Symptoms

Early stage of symptoms

The early stages of autoimmune encephalitis (AE) vary from person to person. Some people rapidly develop new or changing symptoms. For example, a person with AE may start experiencing hallucinations and then develop seizures or problems with their memory. Symptoms may sometimes fluctuate (or alternate between improving and worsening) early in the disease process. During this stage, people with AE are often diagnosed with a more common diagnosis that would cause their symptom(s). For instance, a person with new seizures may be diagnosed with epilepsy and a person who has uncontrolled movements may be diagnosed with a tic disorder or Tourette syndrome.

Many people require numerous visits with different health care providers as symptoms worsen or new symptoms develop before AE is considered and a work-up initiated. While this is frustrating, due to the nature of AE and the overlap in symptoms with many more common conditions, it is often not until a person has developed several symptoms of AE that this rare condition is considered as a possible cause of these changes. Many people in the early stages of the disease will need to stay overnight in hospital for tests and to be treated for severe symptoms.

Neurologic symptoms
  1. Problems with memory and the process of thinking (also known as cognition)
  2. Abnormal movements
  3. Seizures
  4. Problems with balance or coordination (or ataxia)
  5. Having trouble speaking
  6. Changes in vision
  7. Loss of consciousness or coma
Psychiatric symptoms
  1. Hallucinations, delusions, or paranoia (or psychosis)
  2. Aggressive behavior
  3. Inappropriate sexual behaviors
  4. Anxiety or panic attacks
  5. Compulsive behaviors
  6. Agitation, fear
  7. Difficulty sleeping

What else can “look like” AE?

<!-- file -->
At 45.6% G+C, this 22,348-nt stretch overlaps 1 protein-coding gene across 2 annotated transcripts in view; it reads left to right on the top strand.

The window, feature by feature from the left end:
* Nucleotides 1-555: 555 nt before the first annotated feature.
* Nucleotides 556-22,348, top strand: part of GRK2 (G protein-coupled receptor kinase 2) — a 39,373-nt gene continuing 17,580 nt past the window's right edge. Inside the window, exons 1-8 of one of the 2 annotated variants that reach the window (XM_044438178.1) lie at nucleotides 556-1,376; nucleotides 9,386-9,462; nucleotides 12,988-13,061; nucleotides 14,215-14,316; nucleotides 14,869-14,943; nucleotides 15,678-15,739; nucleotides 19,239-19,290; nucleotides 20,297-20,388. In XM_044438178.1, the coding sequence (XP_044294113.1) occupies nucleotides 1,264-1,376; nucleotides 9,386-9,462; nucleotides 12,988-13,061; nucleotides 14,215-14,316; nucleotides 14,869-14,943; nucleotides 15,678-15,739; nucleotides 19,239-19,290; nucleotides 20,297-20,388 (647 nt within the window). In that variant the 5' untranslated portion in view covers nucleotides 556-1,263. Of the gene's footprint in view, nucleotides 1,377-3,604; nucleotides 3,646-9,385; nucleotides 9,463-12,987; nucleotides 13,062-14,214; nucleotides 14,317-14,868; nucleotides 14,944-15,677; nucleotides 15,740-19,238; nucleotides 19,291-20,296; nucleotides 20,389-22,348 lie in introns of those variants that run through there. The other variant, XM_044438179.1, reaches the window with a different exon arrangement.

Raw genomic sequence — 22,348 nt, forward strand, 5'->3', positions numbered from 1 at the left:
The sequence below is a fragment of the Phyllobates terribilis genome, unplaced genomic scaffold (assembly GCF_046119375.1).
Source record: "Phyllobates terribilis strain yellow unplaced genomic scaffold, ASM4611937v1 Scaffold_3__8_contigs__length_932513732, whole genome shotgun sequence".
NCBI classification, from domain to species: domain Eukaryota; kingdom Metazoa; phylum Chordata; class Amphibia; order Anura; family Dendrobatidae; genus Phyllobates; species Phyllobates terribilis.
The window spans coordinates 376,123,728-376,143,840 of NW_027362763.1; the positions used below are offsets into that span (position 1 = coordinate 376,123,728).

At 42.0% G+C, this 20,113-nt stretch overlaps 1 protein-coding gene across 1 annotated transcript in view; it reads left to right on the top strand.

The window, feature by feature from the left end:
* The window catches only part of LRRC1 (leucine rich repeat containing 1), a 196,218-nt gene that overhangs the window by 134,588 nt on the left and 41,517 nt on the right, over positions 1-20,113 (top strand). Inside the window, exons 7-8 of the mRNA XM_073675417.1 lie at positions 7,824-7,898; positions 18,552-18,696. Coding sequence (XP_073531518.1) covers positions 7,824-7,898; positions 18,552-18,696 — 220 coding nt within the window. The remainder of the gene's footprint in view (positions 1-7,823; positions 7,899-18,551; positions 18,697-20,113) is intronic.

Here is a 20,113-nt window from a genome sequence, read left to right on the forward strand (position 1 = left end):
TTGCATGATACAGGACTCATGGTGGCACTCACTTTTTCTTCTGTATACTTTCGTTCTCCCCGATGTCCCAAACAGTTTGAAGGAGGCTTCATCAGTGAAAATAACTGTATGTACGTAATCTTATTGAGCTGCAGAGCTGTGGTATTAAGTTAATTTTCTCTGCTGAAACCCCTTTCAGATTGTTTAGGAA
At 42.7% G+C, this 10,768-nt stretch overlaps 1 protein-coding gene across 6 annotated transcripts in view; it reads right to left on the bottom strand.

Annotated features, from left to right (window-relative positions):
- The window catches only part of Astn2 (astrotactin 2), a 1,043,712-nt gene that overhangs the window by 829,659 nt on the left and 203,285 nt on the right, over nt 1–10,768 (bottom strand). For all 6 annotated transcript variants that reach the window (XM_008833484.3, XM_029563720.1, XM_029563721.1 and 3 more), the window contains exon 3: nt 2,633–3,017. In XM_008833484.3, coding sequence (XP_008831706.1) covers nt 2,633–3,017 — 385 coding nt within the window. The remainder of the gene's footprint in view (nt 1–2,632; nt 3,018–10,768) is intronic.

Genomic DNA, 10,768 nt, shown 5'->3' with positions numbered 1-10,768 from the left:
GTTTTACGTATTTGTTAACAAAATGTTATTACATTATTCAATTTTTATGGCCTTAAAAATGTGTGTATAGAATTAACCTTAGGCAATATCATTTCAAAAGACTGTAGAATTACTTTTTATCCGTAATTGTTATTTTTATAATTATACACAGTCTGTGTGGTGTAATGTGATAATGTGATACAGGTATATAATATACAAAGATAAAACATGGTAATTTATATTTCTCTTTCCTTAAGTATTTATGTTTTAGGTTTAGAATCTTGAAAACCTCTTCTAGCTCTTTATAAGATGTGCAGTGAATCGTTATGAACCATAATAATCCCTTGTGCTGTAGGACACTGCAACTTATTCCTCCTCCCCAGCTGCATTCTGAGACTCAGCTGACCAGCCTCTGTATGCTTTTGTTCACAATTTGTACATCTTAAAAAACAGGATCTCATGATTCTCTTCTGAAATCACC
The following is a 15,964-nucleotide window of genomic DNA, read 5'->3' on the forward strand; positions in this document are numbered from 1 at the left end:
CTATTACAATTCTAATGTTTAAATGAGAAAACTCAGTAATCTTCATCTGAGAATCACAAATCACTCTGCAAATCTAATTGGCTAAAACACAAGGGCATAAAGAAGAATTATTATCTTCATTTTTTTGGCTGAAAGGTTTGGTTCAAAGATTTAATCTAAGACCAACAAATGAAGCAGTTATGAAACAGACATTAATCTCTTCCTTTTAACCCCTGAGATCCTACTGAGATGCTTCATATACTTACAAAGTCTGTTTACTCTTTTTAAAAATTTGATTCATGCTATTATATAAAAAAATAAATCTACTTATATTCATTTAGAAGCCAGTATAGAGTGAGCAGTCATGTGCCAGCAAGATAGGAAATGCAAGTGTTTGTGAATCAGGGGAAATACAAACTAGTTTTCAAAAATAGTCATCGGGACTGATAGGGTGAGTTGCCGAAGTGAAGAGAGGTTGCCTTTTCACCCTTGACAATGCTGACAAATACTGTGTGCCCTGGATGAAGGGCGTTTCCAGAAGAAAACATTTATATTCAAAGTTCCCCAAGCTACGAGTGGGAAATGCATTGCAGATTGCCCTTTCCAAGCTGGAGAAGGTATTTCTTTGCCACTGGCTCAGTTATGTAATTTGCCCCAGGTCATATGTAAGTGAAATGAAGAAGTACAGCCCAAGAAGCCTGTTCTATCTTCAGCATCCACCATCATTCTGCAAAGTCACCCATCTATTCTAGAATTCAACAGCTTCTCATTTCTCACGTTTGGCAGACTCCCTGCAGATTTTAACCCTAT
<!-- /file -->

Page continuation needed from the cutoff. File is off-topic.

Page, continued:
There are other conditions that have similar combinations of symptoms to AE. One of the hallmarks of AE is a rapid development of symptoms and progression over time for most causes of AE. However, other neurological and psychiatric conditions may present with a sudden onset of symptoms or quickly worsening symptoms.

Epilepsy, obsessive compulsive disorder, schizophrenia, and tic disorders can have an “overnight” onset, either because milder symptoms were not noticed or because the symptoms truly developed suddenly. Conditions such as anxiety and depression can be associated with “brain fog”, or trouble focusing or remembering things, as well as difficulties with sleep, movement disorders, and behavior changes.

Epilepsy syndromes, especially in children, can present with new seizures with no trigger. Neurodegenerative and metabolic conditions in adults and children can also present with complex symptoms. When people have another diagnosis that can explain their condition, including an unusual presentation of a more common disorder, and they do not meet the proposed criteria for AE, treatment for AE is unlikely to be recommended.

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